In early April, as the first reports of Ebola began to emerge from Western Guinea, I was invited to attend the first meeting of the Kono District Ebola Response Task Force. Kono is a remote and impoverished diamond-mining district in Sierra Leone, bordering the then-epicenter of the outbreak, Gueckedou. We had just received bad news. One week earlier, the Guinean Ministry of Health had contacted the Sierra Leonean Ministry of Health, explaining that a potential Ebola victim had been carried across the border for burial. In interviewing family members in Guinea, they learned that a 15-year-old boy had died, and his family had brought his body to Boidu Village, Sierra Leone for burial.
The authorities in Freetown, Sierra Leone’s capital, guessed that the village was in Kailahun District, a region south of Kono that also bordered Guinea’s highly-affected areas. But on their list of village and town names, Kailahun’s health authorities saw nothing that resembled the word “Boidu.” Confused, they called Kono’s health officials who looked on their own list of villages—and found a “Buedu” village close to the border with Guinea. They sent a Land Cruiser to the distant community and officials sat down with the chiefs and elders. Indeed, they had buried a boy from the village who had been living with family in Guinea. Before he died, he had been bleeding out of his eyes. Everyone in the household in which he had been staying had since died too.
We sat listening to the story of the boy buried in Boidu village in the dusty office of Kono’s District Medical Officer—one of only three physicians in the public healthcare system for 500,000 people (and he himself does not practice). In the room were local staff from the major nongovernmental organizations working in Kono, as well as representatives from the media and three Paramount Chiefs, the highest of Sierra Leone’s traditional authorities. I was there as the executive director of Wellbody Alliance, a healthcare NGO that operates a medical center in Kono. Each of us had been provided with a print-out of the Wikipedia article on Ebola and a mandate to come up with possibilities for the district’s response.
“I want to see hundreds of volunteers going door to door to get the word out,” suggested one person.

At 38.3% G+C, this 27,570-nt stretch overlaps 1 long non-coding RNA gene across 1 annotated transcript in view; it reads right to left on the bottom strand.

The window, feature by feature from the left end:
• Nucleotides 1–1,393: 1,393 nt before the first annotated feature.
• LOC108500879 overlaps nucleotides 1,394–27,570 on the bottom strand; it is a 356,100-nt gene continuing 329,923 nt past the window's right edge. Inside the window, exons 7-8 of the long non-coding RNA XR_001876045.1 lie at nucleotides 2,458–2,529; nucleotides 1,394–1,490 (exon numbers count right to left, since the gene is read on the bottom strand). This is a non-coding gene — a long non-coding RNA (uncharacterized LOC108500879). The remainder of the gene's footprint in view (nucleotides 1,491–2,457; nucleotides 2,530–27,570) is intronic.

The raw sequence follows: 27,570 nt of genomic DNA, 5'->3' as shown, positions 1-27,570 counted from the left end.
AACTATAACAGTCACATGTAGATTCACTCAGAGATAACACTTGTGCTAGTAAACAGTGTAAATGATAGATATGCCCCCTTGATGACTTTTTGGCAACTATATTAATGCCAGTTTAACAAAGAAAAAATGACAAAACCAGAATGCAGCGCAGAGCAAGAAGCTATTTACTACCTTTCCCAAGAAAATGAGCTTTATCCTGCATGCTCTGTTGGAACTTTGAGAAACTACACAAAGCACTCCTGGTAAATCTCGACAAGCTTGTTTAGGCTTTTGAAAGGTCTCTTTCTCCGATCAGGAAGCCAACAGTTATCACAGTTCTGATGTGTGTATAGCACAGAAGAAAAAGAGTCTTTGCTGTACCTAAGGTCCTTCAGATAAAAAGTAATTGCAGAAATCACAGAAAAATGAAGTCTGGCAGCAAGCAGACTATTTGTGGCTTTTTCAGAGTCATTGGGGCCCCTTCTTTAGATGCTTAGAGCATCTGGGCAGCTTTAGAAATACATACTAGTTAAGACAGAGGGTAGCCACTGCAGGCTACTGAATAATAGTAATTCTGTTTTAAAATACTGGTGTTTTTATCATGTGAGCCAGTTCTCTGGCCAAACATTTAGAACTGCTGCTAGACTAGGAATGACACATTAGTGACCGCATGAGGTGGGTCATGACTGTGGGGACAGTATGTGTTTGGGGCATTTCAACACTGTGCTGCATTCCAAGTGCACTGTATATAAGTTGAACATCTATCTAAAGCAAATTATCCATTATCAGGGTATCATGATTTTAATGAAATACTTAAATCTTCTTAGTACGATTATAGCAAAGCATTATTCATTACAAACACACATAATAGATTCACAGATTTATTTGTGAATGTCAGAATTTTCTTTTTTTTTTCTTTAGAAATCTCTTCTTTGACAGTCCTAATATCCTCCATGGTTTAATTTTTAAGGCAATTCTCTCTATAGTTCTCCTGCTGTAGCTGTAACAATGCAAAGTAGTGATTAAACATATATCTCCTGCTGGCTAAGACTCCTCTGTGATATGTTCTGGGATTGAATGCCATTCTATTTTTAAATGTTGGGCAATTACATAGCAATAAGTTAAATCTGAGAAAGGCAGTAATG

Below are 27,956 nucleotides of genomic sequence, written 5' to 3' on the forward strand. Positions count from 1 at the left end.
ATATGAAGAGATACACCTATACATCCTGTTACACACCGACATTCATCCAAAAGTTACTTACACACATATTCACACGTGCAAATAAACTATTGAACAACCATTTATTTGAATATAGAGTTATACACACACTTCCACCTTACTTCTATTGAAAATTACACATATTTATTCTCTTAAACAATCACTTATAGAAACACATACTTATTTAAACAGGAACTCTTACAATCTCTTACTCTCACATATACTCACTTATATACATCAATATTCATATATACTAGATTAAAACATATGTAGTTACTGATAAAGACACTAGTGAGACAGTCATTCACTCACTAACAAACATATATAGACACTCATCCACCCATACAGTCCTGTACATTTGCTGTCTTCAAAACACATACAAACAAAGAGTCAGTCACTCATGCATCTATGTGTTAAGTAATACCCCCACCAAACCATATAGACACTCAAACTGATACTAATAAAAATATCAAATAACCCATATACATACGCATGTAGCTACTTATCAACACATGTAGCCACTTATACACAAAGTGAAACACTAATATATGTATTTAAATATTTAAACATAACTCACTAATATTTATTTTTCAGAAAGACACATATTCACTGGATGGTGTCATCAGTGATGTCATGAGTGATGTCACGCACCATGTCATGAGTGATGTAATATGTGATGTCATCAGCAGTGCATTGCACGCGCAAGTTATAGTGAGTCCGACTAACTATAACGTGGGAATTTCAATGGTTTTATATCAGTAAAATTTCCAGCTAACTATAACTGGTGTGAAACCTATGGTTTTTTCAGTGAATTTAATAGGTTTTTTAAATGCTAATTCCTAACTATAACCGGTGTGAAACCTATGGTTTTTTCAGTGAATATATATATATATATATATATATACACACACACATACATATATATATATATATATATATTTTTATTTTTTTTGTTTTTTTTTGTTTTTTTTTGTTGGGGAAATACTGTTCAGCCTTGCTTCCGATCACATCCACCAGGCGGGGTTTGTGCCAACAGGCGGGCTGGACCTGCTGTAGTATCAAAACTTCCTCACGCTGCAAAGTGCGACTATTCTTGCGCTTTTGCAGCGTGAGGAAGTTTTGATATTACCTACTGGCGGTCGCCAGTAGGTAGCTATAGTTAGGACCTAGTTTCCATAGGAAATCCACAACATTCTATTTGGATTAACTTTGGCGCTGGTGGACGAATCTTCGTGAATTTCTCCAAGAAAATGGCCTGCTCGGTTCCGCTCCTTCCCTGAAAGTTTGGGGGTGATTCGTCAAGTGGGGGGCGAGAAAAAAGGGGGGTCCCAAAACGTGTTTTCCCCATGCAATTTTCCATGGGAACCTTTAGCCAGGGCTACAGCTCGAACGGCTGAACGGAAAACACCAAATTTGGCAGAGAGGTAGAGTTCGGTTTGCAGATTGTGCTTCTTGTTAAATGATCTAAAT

“We should make every Guinean in the district register with local government, and be ready to expel them if the disease spreads,” said another.
The mood was tense in the room. The messages filtering in from Guinea were extreme: “a killer disease,” “bleeding out of every orifice,” “ravaging border villages in Guinea.” Radio broadcasts implored people not to eat bat meat, or touch people who exhibited symptoms.
We needed to develop a preventative response. With nothing to cling to but past experience, the group fell back on procedures that had become familiar in Sierra Leone through interventions that targeted HIV, maternal health, malaria, and tuberculosis. The majority of these programs emphasized education and “behavior change” as primary methods to improve health outcomes—people must be taught by health workers, volunteers, and community members to take better care of their own health. Women should be directed to deliver in clinics; mothers should be told to make their children sleep under mosquito nets; locals must learn rudimentary hygienic practices, stop eating bushmeat, and cooperate with local health regulations to slow the spread of Ebola. Few would deny that education plays a role in global public health, but the task force that day was reiterating an unquestioned assumption: that somehow, communities and patients’ choices would be to blame if Ebola came to Sierra Leone.
At the meeting we also learned the national protocol for isolating and referring patients to the treatment center. Lassa fever, a disease similar to Ebola, albeit less deadly and more treatable, has long been endemic in the south of Sierra Leone. In Kenema District, around 80 miles from Kono, the public hospital had an equipped isolation ward supported by international partners such as Tulane University in New Orleans. With this basic infrastructure for handling hemorrhagic fever patients in place, as soon as a patient met the criteria—fever, vomiting, and a history of travel to an affected area—the patient was to be immediately isolated where he was while blood tests were rushed to Kenema for diagnosis. If positive, one of a small fleet of Ebola-specific ambulances located in strategic regions of the country would rush to the presenting clinic and whisk the patient immediately to Kenema Hospital. The Ministry of Health created a national hotline to request testing and ambulances, and had distributed the protocol to all facilities in the country. With such a system in place, many healthworkers—including myself—felt relieved that Sierra Leone was well-prepared to use existing healthcare infrastructure to contain the disease.
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For two months Ebola swept through Guinean villages bordering Kono, but Sierra Leone remained almost unbelievably spared. On May 25, the first cases of Ebola were diagnosed in Sierra Leone in a remote village south of Kono called Koindu, in Kailahun District. All of the initial patients had attended the funeral of a local healer in Guinea who had been treating Ebola patients in her home; as is customary, they had likely washed her corpse before burial and contracted the disease. Cases were isolated at the public clinic in Koindu Village where they had presented, and preparations were underway for transferring them to Kenema’s Lassa fever ward.